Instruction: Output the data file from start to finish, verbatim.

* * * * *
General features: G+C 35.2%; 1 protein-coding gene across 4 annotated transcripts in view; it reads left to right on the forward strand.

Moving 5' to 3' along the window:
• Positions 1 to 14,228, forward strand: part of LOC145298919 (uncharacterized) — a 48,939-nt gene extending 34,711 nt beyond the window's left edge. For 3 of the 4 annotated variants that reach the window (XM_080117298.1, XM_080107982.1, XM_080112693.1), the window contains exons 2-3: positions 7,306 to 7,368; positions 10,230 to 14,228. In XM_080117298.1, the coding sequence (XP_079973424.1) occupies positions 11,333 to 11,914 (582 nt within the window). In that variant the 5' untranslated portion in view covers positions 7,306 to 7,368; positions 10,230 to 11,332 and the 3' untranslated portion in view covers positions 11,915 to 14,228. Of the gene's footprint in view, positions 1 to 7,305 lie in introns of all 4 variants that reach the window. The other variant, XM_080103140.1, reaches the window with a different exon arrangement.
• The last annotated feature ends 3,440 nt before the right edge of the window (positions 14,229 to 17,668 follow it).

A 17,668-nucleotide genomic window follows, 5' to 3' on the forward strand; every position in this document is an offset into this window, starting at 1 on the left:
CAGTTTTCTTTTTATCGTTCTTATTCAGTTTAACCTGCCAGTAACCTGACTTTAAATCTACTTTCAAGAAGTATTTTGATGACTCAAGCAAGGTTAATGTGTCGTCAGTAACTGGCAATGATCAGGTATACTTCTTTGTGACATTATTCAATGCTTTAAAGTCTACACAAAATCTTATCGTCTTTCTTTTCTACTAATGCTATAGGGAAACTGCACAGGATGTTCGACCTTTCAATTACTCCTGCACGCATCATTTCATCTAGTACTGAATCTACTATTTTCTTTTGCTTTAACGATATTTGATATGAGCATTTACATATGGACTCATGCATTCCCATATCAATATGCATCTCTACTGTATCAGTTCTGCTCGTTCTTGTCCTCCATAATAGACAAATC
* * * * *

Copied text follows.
General features: G+C 35.2%; 1 protein-coding gene across 4 annotated transcripts in view; it reads left to right on the forward strand.

Moving 5' to 3' along the window:
• Positions 1 to 14,228, forward strand: part of LOC145298919 (uncharacterized) — a 48,939-nt gene extending 34,711 nt beyond the window's left edge. For 3 of the 4 annotated variants that reach the window (XM_080117298.1, XM_080107982.1, XM_080112693.1), the window contains exons 2-3: positions 7,306 to 7,368; positions 10,230 to 14,228. In XM_080117298.1, the coding sequence (XP_079973424.1) occupies positions 11,333 to 11,914 (582 nt within the window). In that variant the 5' untranslated portion in view covers positions 7,306 to 7,368; positions 10,230 to 11,332 and the 3' untranslated portion in view covers positions 11,915 to 14,228. Of the gene's footprint in view, positions 1 to 7,305 lie in introns of all 4 variants that reach the window. The other variant, XM_080103140.1, reaches the window with a different exon arrangement.
• The last annotated feature ends 3,440 nt before the right edge of the window (positions 14,229 to 17,668 follow it).

A 17,668-nucleotide genomic window follows, 5' to 3' on the forward strand; every position in this document is an offset into this window, starting at 1 on the left:
CAGTTTTCTTTTTATCGTTCTTATTCAGTTTAACCTGCCAGTAACCTGACTTTAAATCTACTTTCAAGAAGTATTTTGATGACTCAAGCAAGGTTAATGTGTCGTCAGTAACTGGCAATGATCAGGTATACTTCTTTGTGACATTATTCAATGCTTTAAAGTCTACACAAAATCTTATCGTCTTTCTTTTCTACTAATGCTATAGGGAAACTGCACAGGATGTTCGACCTTTCAATTACTCCTGCACGCATCATTTCATCTAGTACTGAATCTACTATTTTCTTTTGCTTTAACGATATTTGATATGAGCATTTACATATGGACTCATGCATTCCCATATCAATATGCATCTCTACTGTATCAGTTCTGCTCGTTCTTGTCCTCCATAATAGACAAATC